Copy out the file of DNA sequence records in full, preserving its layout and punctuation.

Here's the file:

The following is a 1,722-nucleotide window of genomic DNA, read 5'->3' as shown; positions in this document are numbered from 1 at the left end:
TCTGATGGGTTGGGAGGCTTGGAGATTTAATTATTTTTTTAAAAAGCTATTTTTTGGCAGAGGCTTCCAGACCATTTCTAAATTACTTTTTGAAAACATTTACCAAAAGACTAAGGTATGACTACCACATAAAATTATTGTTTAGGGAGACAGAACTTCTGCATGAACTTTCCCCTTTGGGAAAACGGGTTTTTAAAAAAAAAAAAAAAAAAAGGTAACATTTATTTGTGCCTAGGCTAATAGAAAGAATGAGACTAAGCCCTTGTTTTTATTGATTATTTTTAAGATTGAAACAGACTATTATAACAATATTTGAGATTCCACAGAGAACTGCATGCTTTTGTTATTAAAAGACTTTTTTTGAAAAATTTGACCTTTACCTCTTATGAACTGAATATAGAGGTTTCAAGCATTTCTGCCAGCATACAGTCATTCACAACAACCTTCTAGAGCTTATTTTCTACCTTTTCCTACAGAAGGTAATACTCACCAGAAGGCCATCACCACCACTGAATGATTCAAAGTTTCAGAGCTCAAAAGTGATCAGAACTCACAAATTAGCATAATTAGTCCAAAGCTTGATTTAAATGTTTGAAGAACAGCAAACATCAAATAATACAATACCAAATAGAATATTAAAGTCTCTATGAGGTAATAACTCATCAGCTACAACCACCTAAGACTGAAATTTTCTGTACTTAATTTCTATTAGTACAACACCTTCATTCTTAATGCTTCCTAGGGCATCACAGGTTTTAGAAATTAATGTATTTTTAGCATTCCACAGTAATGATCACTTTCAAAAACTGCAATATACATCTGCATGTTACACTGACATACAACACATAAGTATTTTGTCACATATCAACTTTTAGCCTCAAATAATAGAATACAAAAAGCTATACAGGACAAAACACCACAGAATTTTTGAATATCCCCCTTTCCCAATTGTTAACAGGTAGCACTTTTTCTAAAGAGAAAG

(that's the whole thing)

The following is a 1,722-nucleotide window of genomic DNA, read 5'->3' as shown; positions in this document are numbered from 1 at the left end:
TCTGATGGGTTGGGAGGCTTGGAGATTTAATTATTTTTTTAAAAAGCTATTTTTTGGCAGAGGCTTCCAGACCATTTCTAAATTACTTTTTGAAAACATTTACCAAAAGACTAAGGTATGACTACCACATAAAATTATTGTTTAGGGAGACAGAACTTCTGCATGAACTTTCCCCTTTGGGAAAACGGGTTTTTAAAAAAAAAAAAAAAAAAAGGTAACATTTATTTGTGCCTAGGCTAATAGAAAGAATGAGACTAAGCCCTTGTTTTTATTGATTATTTTTAAGATTGAAACAGACTATTATAACAATATTTGAGATTCCACAGAGAACTGCATGCTTTTGTTATTAAAAGACTTTTTTTGAAAAATTTGACCTTTACCTCTTATGAACTGAATATAGAGGTTTCAAGCATTTCTGCCAGCATACAGTCATTCACAACAACCTTCTAGAGCTTATTTTCTACCTTTTCCTACAGAAGGTAATACTCACCAGAAGGCCATCACCACCACTGAATGATTCAAAGTTTCAGAGCTCAAAAGTGATCAGAACTCACAAATTAGCATAATTAGTCCAAAGCTTGATTTAAATGTTTGAAGAACAGCAAACATCAAATAATACAATACCAAATAGAATATTAAAGTCTCTATGAGGTAATAACTCATCAGCTACAACCACCTAAGACTGAAATTTTCTGTACTTAATTTCTATTAGTACAACACCTTCATTCTTAATGCTTCCTAGGGCATCACAGGTTTTAGAAATTAATGTATTTTTAGCATTCCACAGTAATGATCACTTTCAAAAACTGCAATATACATCTGCATGTTACACTGACATACAACACATAAGTATTTTGTCACATATCAACTTTTAGCCTCAAATAATAGAATACAAAAAGCTATACAGGACAAAACACCACAGAATTTTTGAATATCCCCCTTTCCCAATTGTTAACAGGTAGCACTTTTTCTAAAGAGAAAG